Instead, try saying: “My reading issues made school really hard for me, too. I felt jealous when I saw other kids having such an easy time. But tell me, what’s it like for you in English class?”
Why say this? Listening to and validating your child’s emotions can help your child feel less lonely, and less like a victim. This shows that you care and that you don’t assume your experiences are exactly the same. That understanding can help you work together to find solutions for your child’s specific challenges.
Your child has tried and tried, and is just ready to give up.
How it might come up: After many months of threatening to drop out, your child is taking a stand: “I’m not going back there.”
You may be tempted to say: “Oh, yes, you are.”
Instead, try saying: “So, what then? I get it, you’ve been frustrated for a long time. We’ve tried a lot of things. But dropping out and doing nothing isn’t an option. What should we do next?”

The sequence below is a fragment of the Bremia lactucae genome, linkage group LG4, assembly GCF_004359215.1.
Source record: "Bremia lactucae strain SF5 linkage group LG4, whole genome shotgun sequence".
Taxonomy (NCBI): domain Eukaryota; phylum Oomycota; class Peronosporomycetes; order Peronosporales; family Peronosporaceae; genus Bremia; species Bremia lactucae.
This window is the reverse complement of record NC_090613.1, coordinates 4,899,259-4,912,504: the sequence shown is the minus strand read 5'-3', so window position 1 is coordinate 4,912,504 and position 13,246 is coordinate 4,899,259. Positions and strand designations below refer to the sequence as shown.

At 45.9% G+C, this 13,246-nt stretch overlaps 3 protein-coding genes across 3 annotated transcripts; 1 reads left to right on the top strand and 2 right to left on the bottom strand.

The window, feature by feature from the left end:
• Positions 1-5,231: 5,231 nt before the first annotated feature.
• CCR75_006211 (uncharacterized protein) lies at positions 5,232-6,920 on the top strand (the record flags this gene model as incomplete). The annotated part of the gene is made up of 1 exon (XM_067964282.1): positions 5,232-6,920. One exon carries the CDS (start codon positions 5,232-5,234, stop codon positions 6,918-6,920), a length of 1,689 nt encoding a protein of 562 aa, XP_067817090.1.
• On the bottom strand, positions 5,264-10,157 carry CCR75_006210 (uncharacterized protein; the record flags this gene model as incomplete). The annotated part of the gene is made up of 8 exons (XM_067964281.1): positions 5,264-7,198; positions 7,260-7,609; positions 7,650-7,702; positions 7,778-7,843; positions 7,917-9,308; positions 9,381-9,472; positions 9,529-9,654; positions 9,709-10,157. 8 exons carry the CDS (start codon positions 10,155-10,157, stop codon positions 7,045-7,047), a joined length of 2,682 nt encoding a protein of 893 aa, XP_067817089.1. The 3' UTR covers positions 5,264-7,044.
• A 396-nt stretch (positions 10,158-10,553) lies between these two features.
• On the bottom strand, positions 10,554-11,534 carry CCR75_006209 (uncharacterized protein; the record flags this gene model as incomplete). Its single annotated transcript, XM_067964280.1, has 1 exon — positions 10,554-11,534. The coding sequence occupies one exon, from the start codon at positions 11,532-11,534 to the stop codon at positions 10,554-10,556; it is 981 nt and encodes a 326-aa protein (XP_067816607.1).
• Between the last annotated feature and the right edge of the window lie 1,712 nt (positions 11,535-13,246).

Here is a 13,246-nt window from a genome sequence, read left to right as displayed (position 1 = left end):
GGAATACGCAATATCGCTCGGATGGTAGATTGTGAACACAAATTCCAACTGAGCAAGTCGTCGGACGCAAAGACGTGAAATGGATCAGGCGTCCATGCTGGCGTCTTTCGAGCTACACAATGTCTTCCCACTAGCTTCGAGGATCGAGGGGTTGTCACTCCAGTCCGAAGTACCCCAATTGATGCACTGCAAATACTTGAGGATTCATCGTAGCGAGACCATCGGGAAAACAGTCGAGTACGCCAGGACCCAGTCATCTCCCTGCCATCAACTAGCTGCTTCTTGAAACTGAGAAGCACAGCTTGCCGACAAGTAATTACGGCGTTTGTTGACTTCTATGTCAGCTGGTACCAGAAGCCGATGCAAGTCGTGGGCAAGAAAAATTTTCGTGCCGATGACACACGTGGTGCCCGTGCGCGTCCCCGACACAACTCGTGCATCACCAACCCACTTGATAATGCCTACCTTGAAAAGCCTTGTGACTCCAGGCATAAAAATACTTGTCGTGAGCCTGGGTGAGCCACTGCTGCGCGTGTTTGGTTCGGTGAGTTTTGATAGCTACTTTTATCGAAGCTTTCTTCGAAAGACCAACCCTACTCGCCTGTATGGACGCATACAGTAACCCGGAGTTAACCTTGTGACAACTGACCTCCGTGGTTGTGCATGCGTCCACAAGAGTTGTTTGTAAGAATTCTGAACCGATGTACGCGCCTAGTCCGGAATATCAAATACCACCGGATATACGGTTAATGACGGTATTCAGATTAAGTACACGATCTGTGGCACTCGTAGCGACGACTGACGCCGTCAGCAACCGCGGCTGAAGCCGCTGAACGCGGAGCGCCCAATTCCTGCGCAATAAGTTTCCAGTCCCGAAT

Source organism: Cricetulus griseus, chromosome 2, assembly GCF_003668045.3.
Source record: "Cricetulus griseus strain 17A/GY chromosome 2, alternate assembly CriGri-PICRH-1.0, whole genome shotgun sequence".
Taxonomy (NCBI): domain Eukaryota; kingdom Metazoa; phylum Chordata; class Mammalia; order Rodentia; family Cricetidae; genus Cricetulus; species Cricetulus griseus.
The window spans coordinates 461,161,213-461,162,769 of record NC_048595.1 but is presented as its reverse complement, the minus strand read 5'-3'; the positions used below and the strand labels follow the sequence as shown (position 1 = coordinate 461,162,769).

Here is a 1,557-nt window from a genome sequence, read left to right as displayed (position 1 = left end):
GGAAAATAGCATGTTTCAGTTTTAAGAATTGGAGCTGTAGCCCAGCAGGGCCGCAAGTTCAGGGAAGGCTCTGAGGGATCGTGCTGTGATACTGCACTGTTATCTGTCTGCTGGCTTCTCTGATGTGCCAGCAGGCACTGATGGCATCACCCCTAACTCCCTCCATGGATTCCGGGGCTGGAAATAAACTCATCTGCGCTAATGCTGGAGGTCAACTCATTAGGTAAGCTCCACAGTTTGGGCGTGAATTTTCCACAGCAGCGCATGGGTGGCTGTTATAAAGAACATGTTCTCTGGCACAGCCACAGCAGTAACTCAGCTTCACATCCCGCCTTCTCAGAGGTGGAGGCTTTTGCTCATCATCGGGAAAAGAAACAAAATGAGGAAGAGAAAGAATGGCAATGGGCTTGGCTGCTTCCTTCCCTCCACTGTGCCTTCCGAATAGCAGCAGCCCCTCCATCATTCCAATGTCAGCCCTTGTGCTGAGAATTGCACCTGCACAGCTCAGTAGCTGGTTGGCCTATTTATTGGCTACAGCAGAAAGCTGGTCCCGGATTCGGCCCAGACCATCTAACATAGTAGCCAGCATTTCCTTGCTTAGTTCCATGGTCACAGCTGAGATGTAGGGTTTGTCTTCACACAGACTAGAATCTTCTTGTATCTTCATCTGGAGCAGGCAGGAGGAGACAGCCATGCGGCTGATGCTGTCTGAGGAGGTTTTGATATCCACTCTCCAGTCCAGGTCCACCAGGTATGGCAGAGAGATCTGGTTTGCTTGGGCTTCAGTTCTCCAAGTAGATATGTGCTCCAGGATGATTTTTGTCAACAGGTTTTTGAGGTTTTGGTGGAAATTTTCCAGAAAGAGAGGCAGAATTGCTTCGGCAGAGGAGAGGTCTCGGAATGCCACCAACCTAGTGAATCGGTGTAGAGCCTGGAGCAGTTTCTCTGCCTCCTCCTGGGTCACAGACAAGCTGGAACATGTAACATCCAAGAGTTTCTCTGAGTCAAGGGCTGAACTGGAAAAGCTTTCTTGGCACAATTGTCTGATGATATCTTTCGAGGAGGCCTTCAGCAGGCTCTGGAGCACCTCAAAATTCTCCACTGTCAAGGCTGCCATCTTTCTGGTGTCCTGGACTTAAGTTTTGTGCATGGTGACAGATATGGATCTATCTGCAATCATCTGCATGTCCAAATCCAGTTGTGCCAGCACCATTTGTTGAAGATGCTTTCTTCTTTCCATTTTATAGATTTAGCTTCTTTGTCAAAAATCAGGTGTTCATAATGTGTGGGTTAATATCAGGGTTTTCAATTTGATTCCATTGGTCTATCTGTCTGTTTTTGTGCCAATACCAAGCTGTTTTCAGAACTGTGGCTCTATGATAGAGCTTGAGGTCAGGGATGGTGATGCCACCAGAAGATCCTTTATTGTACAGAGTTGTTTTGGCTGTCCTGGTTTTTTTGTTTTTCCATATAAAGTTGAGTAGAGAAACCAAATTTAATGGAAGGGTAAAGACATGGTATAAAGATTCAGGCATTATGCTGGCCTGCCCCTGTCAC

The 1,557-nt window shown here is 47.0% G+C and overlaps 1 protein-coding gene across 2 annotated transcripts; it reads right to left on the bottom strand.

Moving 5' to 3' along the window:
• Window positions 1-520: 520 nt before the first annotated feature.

You may need to guide your child through the process of exploring all options. But that process shows your child there are more opportunities available. And together you might decide that the current school is the best option after all.
When your teen or tween refuses to go to school or wants to quit, it’s easy to get frustrated yourself. But keep in mind that those threats are usually a sign of frustration. Try using a frustration log to get a better idea of what your child is struggling with. And find out what to do if your child is falling behind in school.
You can’t make your child like school. But you can help your child see how it will open opportunities over time.
Try not to assume that your school experiences are the same as your child’s.
If your child truly doesn’t feel capable of continuing, work with an advisor or guidance counselor to come up with alternatives.
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About the author
About the author
Lexi Walters Wright is the former Community Manager at Understood. As a writer and editor, she helps parents make more informed choices for their children and for themselves.
Bob Cunningham, EdM serves as executive director of learning development at Understood.